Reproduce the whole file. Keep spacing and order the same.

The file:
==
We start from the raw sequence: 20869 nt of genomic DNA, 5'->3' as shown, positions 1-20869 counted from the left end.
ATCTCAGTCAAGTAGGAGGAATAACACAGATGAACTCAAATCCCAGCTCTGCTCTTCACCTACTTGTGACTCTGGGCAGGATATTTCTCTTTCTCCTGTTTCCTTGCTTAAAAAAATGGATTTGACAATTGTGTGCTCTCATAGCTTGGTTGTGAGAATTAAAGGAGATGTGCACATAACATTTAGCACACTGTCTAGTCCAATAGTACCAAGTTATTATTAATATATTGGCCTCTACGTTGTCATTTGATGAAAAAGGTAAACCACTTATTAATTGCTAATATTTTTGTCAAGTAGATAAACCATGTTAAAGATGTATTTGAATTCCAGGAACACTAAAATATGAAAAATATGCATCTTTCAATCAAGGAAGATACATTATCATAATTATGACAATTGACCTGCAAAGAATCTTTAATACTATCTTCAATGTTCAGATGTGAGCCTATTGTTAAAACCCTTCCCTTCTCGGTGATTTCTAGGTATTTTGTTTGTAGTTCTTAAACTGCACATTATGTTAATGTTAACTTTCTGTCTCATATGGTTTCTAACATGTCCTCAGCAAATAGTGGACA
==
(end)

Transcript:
We start from the raw sequence: 20869 nt of genomic DNA, 5'->3' as shown, positions 1-20869 counted from the left end.
ATCTCAGTCAAGTAGGAGGAATAACACAGATGAACTCAAATCCCAGCTCTGCTCTTCACCTACTTGTGACTCTGGGCAGGATATTTCTCTTTCTCCTGTTTCCTTGCTTAAAAAAATGGATTTGACAATTGTGTGCTCTCATAGCTTGGTTGTGAGAATTAAAGGAGATGTGCACATAACATTTAGCACACTGTCTAGTCCAATAGTACCAAGTTATTATTAATATATTGGCCTCTACGTTGTCATTTGATGAAAAAGGTAAACCACTTATTAATTGCTAATATTTTTGTCAAGTAGATAAACCATGTTAAAGATGTATTTGAATTCCAGGAACACTAAAATATGAAAAATATGCATCTTTCAATCAAGGAAGATACATTATCATAATTATGACAATTGACCTGCAAAGAATCTTTAATACTATCTTCAATGTTCAGATGTGAGCCTATTGTTAAAACCCTTCCCTTCTCGGTGATTTCTAGGTATTTTGTTTGTAGTTCTTAAACTGCACATTATGTTAATGTTAACTTTCTGTCTCATATGGTTTCTAACATGTCCTCAGCAAATAGTGGACA